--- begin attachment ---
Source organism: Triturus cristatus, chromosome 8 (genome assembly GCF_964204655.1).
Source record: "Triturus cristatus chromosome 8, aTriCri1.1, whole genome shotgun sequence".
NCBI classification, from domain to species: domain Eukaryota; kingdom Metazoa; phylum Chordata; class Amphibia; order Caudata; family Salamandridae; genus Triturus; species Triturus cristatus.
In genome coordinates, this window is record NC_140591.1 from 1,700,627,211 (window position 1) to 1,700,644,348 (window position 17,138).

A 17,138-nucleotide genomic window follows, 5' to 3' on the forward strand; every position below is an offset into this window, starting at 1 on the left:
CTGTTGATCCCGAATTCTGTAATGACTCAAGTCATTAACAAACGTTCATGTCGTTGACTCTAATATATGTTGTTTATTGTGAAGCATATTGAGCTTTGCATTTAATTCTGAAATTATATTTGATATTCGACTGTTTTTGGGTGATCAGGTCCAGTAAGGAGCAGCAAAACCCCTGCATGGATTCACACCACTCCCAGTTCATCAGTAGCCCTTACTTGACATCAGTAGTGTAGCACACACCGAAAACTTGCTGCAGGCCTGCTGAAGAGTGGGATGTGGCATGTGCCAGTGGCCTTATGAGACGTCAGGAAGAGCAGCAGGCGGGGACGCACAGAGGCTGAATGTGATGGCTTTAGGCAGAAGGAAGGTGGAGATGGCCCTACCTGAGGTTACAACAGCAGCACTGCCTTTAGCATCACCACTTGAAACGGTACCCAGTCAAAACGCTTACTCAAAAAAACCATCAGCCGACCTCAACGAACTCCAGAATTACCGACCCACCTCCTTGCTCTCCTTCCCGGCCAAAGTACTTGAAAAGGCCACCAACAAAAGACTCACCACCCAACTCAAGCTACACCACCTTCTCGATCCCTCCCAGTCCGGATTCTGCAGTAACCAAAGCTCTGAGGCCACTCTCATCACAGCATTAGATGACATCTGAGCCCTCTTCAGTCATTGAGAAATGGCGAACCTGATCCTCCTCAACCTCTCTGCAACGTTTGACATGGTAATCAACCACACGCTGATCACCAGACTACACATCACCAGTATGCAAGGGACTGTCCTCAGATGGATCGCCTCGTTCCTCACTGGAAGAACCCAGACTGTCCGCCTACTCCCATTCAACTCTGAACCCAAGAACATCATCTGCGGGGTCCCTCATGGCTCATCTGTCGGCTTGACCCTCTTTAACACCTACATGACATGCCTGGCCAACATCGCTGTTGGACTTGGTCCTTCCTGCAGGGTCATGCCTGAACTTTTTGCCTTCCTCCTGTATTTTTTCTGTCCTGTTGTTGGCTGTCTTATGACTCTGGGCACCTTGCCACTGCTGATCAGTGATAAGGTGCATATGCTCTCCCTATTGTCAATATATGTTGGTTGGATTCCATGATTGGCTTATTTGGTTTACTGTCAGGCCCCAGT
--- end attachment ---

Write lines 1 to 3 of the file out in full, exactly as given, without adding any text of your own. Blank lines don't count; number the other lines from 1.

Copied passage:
Source organism: Triturus cristatus, chromosome 8 (genome assembly GCF_964204655.1).
Source record: "Triturus cristatus chromosome 8, aTriCri1.1, whole genome shotgun sequence".
NCBI classification, from domain to species: domain Eukaryota; kingdom Metazoa; phylum Chordata; class Amphibia; order Caudata; family Salamandridae; genus Triturus; species Triturus cristatus.